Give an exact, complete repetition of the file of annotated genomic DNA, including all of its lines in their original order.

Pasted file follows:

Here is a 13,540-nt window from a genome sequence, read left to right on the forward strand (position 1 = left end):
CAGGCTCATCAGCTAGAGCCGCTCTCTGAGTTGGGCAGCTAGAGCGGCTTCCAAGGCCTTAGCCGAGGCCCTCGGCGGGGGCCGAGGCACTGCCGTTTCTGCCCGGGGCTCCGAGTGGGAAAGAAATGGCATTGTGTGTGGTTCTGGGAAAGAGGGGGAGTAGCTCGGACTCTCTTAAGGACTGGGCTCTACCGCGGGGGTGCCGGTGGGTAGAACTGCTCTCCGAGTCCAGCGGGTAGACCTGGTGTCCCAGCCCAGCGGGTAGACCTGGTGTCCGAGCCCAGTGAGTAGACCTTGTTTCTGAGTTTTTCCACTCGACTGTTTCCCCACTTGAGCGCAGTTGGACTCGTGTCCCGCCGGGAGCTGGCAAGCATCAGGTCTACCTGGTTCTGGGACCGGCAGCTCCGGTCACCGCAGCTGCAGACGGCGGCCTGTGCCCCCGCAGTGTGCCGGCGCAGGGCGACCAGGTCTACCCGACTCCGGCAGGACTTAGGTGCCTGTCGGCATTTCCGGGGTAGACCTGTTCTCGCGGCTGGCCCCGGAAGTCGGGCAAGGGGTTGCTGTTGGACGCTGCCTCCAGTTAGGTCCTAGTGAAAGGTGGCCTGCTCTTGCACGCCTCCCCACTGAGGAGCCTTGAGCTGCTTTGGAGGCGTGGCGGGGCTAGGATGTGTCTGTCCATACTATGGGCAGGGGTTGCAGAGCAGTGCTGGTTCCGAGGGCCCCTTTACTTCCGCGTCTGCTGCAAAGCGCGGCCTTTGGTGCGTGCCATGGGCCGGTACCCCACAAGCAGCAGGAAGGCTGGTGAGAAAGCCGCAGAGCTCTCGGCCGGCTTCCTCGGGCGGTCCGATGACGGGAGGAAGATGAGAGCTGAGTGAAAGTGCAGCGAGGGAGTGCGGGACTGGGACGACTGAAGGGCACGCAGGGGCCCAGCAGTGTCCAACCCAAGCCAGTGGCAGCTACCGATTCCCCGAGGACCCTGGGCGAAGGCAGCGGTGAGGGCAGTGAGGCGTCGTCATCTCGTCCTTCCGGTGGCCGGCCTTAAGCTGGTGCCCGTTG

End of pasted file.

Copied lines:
Here is a 13,540-nt window from a genome sequence, read left to right on the forward strand (position 1 = left end):
CAGGCTCATCAGCTAGAGCCGCTCTCTGAGTTGGGCAGCTAGAGCGGCTTCCAAGGCCTTAGCCGAGGCCCTCGGCGGGGGCCGAGGCACTGCCGTTTCTGCCCGGGGCTCCGAGTGGGAAAGAAATGGCATTGTGTGTGGTTCTGGGAAAGAGGGGGAGTAGCTCGGACTCTCTTAAGGACTGGGCTCTACCGCGGGGGTGCCGGTGGGTAGAACTGCTCTCCGAGTCCAGCGGGTAGACCTGGTGTCCCAGCCCAGCGGGTAGACCTGGTGTCCGAGCCCAGTGAGTAGACCTTGTTTCTGAGTTTTTCCACTCGACTGTTTCCCCACTTGAGCGCAGTTGGACTCGTGTCCCGCCGGGAGCTGGCAAGCATCAGGTCTACCTGGTTCTGGGACCGGCAGCTCCGGTCACCGCAGCTGCAGACGGCGGCCTGTGCCCCCGCAGTGTGCCGGCGCAGGGCGACCAGGTCTACCCGACTCCGGCAGGACTTAGGTGCCTGTCGGCATTTCCGGGGTAGACCTGTTCTCGCGGCTGGCCCCGGAAGTCGGGCAAGGGGTTGCTGTTGGACGCTGCCTCCAGTTAGGTCCTAGTGAAAGGTGGCCTGCTCTTGCACGCCTCCCCACTGAGGAGCCTTGAGCTGCTTTGGAGGCGTGGCGGGGCTAGGATGTGTCTGTCCATACTATGGGCAGGGGTTGCAGAGCAGTGCTGGTTCCGAGGGCCCCTTTACTTCCGCGTCTGCTGCAAAGCGCGGCCTTTGGTGCGTGCCATGGGCCGGTACCCCACAAGCAGCAGGAAGGCTGGTGAGAAAGCCGCAGAGCTCTCGGCCGGCTTCCTCGGGCGGTCCGATGACGGGAGGAAGATGAGAGCTGAGTGAAAGTGCAGCGAGGGAGTGCGGGACTGGGACGACTGAAGGGCACGCAGGGGCCCAGCAGTGTCCAACCCAAGCCAGTGGCAGCTACCGATTCCCCGAGGACCCTGGGCGAAGGCAGCGGTGAGGGCAGTGAGGCGTCGTCATCTCGTCCTTCCGGTGGCCGGCCTTAAGCTGGTGCCCGTTG